Singapore - the new mecca for Asia's pink dollar (The Age [Australia])
14 Aug, 2004
Once staid Singapore seems ready to take over from Bangkok as Asia's gay party town, reports Connie Levett.
It's 1am in Singapore and thousands of glistening bodies in red and white designer jocks, the national colours, are just getting started as Asia's biggest gay festival shakes preconceptions about the straight-laced city state.
"I've never seen anything like this in Singapore. It's got an atmosphere like Ibiza, Spain," says Ravin, a banker who left Singapore for London 13 years ago. "When I left there were a couple of small bars, but it was all kept very quiet."
No longer. Singapore has discovered the pink tourist dollar and, as Asia's traditional gay capital Bangkok suffers from enforced early closing hours, police drug raids and urine tests, the party people are looking elsewhere.
From the dance floor of the Nation04 party - the festival's biggest - John, a flight attendant based in Hong Kong, said: "This is not the Sydney mardi gras - not as wild, not as many outside programs - but I'm glad about what they are doing here."
Even with the techno music and laser shows, the open-air party at the Sentosa musical fountain amphitheatre last weekend was a distinctly Singaporean affair.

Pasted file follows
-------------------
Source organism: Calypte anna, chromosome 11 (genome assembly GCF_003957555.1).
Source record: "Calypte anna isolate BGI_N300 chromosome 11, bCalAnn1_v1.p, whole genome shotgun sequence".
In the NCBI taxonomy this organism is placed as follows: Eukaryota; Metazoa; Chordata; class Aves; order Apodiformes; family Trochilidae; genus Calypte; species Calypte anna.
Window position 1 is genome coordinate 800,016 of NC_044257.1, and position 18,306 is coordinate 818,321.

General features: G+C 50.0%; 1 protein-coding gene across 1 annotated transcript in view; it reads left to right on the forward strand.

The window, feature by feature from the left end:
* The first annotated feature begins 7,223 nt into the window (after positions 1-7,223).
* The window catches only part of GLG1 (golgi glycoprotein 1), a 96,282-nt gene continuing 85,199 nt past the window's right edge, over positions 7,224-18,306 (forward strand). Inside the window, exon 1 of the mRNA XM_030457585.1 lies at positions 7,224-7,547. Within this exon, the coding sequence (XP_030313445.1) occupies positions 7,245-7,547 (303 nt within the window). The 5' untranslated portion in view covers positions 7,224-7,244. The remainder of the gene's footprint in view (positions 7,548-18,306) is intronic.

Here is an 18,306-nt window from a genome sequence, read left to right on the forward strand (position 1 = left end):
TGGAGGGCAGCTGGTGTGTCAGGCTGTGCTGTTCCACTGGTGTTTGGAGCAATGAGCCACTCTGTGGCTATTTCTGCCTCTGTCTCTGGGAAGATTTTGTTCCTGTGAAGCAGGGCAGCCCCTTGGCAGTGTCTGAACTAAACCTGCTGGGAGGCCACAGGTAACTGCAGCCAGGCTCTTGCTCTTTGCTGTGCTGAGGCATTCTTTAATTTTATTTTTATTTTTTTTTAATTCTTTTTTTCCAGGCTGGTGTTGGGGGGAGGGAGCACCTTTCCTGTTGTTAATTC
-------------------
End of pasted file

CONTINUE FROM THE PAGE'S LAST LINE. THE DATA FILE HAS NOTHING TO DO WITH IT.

Many wore the suggested dress code of red and white, the national colours, to show support for Singapore's national birthday. As one Hong Kong tourist put it: "It's Singapore: tell them to do it and they will."
Homosexual acts are still illegal in Singapore but this new season of tolerance may be driven by pragmatism. The long-weekend festival, with a party on each of the three nights, attracted 8000 revellers and is predicted to bring $S10 million ($A8.2 million) into the local economy. Partygoers were split evenly between locals and visitors.
Independent analysis of last year's event shows gay tourists spent $S1000 a day, four times the tourist average.
Griffith University's associate professor of business, William Case, has followed the shift with interest. "What's important in Singapore is economic success," he said.
"The Government has seen studies that suggest societies that apply tolerance tend to be more creative. There may also be gains to be made from having a vibrant arts community in attracting expats and in getting international companies to base themselves there."
However, Nation04 organiser Stuart Koe said it's not just economic, and points to a change in social attitudes.
"Five years ago when we planned the first party, a lot of people said, 'it won't work, you'll get shut down, the Government won't allow it', there was a lot of self-censorship."
Five years on, "people are feeling more empowered and confident and more willing to take risks," Mr Koe said.
Despite this success and a warmer Government attitude - it has announced it will hire openly gay people in the civil service and the Singapore tourism board has discreetly promoted the event - Nation04 rated no mention in the Government-controlled mainstream press.
Mr Koe was unfazed by the media blackout. "We effect change just by being. Once we get society to accept us we accomplish more than by lobbying to get the law changed," he said.